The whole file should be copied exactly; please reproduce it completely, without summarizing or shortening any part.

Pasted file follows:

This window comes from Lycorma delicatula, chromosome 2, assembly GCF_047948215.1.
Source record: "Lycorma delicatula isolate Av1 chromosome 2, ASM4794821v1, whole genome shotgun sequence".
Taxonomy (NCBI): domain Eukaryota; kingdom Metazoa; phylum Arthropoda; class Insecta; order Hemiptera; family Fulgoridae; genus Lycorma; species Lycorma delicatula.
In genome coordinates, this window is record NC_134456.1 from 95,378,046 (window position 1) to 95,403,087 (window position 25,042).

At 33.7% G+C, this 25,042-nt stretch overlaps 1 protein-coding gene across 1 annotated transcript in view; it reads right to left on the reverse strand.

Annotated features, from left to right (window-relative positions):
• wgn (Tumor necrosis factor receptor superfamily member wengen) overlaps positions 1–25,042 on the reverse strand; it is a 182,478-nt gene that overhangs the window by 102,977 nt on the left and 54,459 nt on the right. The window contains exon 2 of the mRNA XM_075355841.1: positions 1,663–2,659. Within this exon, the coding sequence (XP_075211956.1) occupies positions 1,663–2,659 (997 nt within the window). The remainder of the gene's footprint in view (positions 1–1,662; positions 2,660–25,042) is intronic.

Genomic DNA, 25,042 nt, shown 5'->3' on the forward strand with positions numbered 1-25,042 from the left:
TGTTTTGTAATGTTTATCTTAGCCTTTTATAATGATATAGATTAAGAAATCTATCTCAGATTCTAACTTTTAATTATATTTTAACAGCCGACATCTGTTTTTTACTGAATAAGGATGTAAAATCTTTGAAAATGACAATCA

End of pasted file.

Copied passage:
This window comes from Lycorma delicatula, chromosome 2, assembly GCF_047948215.1.
Source record: "Lycorma delicatula isolate Av1 chromosome 2, ASM4794821v1, whole genome shotgun sequence".
Taxonomy (NCBI): domain Eukaryota; kingdom Metazoa; phylum Arthropoda; class Insecta; order Hemiptera; family Fulgoridae; genus Lycorma; species Lycorma delicatula.
In genome coordinates, this window is record NC_134456.1 from 95,378,046 (window position 1) to 95,403,087 (window position 25,042).

At 33.7% G+C, this 25,042-nt stretch overlaps 1 protein-coding gene across 1 annotated transcript in view; it reads right to left on the reverse strand.

Annotated features, from left to right (window-relative positions):
• wgn (Tumor necrosis factor receptor superfamily member wengen) overlaps positions 1–25,042 on the reverse strand; it is a 182,478-nt gene that overhangs the window by 102,977 nt on the left and 54,459 nt on the right. The window contains exon 2 of the mRNA XM_075355841.1: positions 1,663–2,659. Within this exon, the coding sequence (XP_075211956.1) occupies positions 1,663–2,659 (997 nt within the window). The remainder of the gene's footprint in view (positions 1–1,662; positions 2,660–25,042) is intronic.

Genomic DNA, 25,042 nt, shown 5'->3' on the forward strand with positions numbered 1-25,042 from the left:
TGTTTTGTAATGTTTATCTTAGCCTTTTATAATGATATAGATTAAGAAATCTATCTCAGATTCTAACTTTTAATTATATTTTAACAGCCGACATCTGTTTTTTACTGAATAAGGATGTAAAATCTTTGAAAATGACAATCA